Travel first aid kits

My last pharmacy job was working in Melbourne’s CBD. As such, my main demographic consisted of relatively fit and healthy 30 year old go-getters. One of the main reasons for them to visit a pharmacy (disregarding the inevitable Monday morning Emergency Contraceptive pill rush) was for travel health advice, specifically what travel first aid kit to take.

Now clearly a holiday to the beach would have different travel first aid requirements to a remote trek at altitude so I’ll start with the basic kit I take everywhere with me, apologies for people living in countries with different brands, I have attached links to most things so you can get something equivalent. A first aid kit doesn’t have to be big to be good, you won’t be performing open heart surgery. Mine is smaller than two beer cans.

So here is what’s inside:

Oral rehydration salts Hydralyte Blackcurrant is the best tasting, the fizzy tablets are easiest to use.
Adhesive tapes & sterile bandages I usually take a thin Leukoplast and a few wound pads, that way you can get creative. Don’t spend big bucks on buying every type of bandaid known to man, be creative.
Betadine liquid  Iodine is the best antiseptic, messy but it kills the bacteria. (hint, you can apply then wipe off after 3-4 minutes to avoid mess as it will continue working in the wound after this time).
Lubricant eye drops No particular brand, I take the single ‘serve’ vials as the 30ml bottles need throwing out 30 days after opening.
Eye wash cup Good link here. If you get something in your eye you can rinse it out by filling it with boiled, cooled tap water (okay) or your lubricant eye drops (best). Hold the cup over your open eye and tilt back you head.
Insect repellant DEET is your friend the more the better, unless you have sensitive skin. If going to Asia I buy over there as the repellant is cheaper and stronger.
Antihistamines  This is personal. Different people react differently to each one. I take Polaramine (Dexchlorpheniramine 2mg) as it is a good trade off between drowsiness and anti-itch property. *Check with your pharmacist if you are taking any other meds or have prostate issues*.
Nasal Decongestant     Again this is personal. I take tablets containing pseudoephedrine but again seek advice.
Scissors/tweezers/splinter-lance A splinter lance is basically a solid needle with a big handle, I love these things, soo handy. When buying tweezers it is how neatly the ends come together, not how pointy they are which defines how good they are.
Pain relief Again, personal but I take Paracetamol as I tend to share a lot of my kit and this is safe with most medications and conditions.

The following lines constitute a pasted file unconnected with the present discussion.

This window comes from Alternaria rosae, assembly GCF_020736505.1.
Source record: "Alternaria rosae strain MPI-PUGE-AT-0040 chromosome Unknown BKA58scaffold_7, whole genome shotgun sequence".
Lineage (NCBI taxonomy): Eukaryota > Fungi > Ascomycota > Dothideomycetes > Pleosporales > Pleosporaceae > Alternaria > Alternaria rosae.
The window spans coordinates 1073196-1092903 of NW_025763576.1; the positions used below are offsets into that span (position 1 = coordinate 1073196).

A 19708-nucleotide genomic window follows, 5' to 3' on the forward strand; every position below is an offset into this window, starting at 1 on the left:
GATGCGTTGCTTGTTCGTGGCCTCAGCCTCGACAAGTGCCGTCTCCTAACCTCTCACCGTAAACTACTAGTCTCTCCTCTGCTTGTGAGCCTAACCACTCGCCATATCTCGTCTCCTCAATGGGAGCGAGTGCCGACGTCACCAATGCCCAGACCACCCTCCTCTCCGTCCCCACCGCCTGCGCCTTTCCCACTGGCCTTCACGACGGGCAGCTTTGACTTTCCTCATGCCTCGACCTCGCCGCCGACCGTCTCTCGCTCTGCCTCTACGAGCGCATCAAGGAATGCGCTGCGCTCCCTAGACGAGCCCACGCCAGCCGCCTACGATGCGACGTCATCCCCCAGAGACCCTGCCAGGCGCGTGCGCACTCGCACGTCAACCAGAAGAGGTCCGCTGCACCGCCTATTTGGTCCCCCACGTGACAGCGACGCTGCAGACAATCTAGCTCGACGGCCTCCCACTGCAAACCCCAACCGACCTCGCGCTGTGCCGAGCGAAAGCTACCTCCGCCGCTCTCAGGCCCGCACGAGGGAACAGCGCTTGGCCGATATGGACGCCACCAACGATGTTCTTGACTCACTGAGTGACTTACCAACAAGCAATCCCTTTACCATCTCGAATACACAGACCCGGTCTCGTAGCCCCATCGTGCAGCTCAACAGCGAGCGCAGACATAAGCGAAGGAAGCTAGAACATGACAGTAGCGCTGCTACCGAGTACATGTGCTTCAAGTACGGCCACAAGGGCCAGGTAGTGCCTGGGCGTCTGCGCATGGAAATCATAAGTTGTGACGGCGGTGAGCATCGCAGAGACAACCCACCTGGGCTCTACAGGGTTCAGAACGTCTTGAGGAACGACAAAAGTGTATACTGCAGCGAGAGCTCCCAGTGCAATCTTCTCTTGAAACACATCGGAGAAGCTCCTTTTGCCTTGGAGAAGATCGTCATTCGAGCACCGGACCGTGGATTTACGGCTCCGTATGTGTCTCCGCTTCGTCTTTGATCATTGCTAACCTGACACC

Triangular bandage You can make an arm splint, put pressure on major wounds and do heaps of handy stuff with these (non-sterile).
Sunscreen  Mine has a carabiner so I can clip it to the outside of my pack which helps me remember to REAPPLY!
Tampons and sanitary pads Not only useful for women.
Tubular finger gauze  Hopefully the most major injury you get abroad is a cut finger, it is, I reckon, the most likely. Tubular gauze is the only way to neatly dress a fingertip wound. Note the applicator that comes with the gauze is far smaller than the one in the link.
Rubber gloves  For your safety when helping others.
Fingerdoms  This is my name for them. Handy little condom shaped finger stalls which keep a bandaged finger clean and dry.
Lip balm  Remember gentlemen there is no shame in having kissable lips!
Heavy crepe bandages x2  For sprains and strains
Blister dressings Those thick rubber ones which stop the friction.
Cotton buds …which my wife usually steals, but they are good for cleaning muck out of wounds.
grey Travel first aid kits


grey Travel first aid kits

Tubular gauze for fingertips with applicator.


Now that is about it for my first aid kit. Remember this is a basic first aid kit and should be enough to get you back to civilisation in one piece. I’ll write about extras for high altitude trekking and special places in another post. In my next instalment I’ll discuss specific medicines which are handy to carry while exploring.

What have I forgotten? Feel free to comment below.

2 Responses to Travel first aid kits

Leave a Reply

Your email address will not be published. Required fields are marked *

You may use these HTML tags and attributes: <a href="" title=""> <abbr title=""> <acronym title=""> <b> <blockquote cite=""> <cite> <code> <del datetime=""> <em> <i> <q cite=""> <strike> <strong>

CommentLuv badge

Buy this book!
The Red Rucksack - Available now

This business partnership has expired.” Ben has no idea what adventures are in store when he sets out to discover what lies over that next mountain.

This week's popular posts
My favourite video
Sometime getting home is the best bit!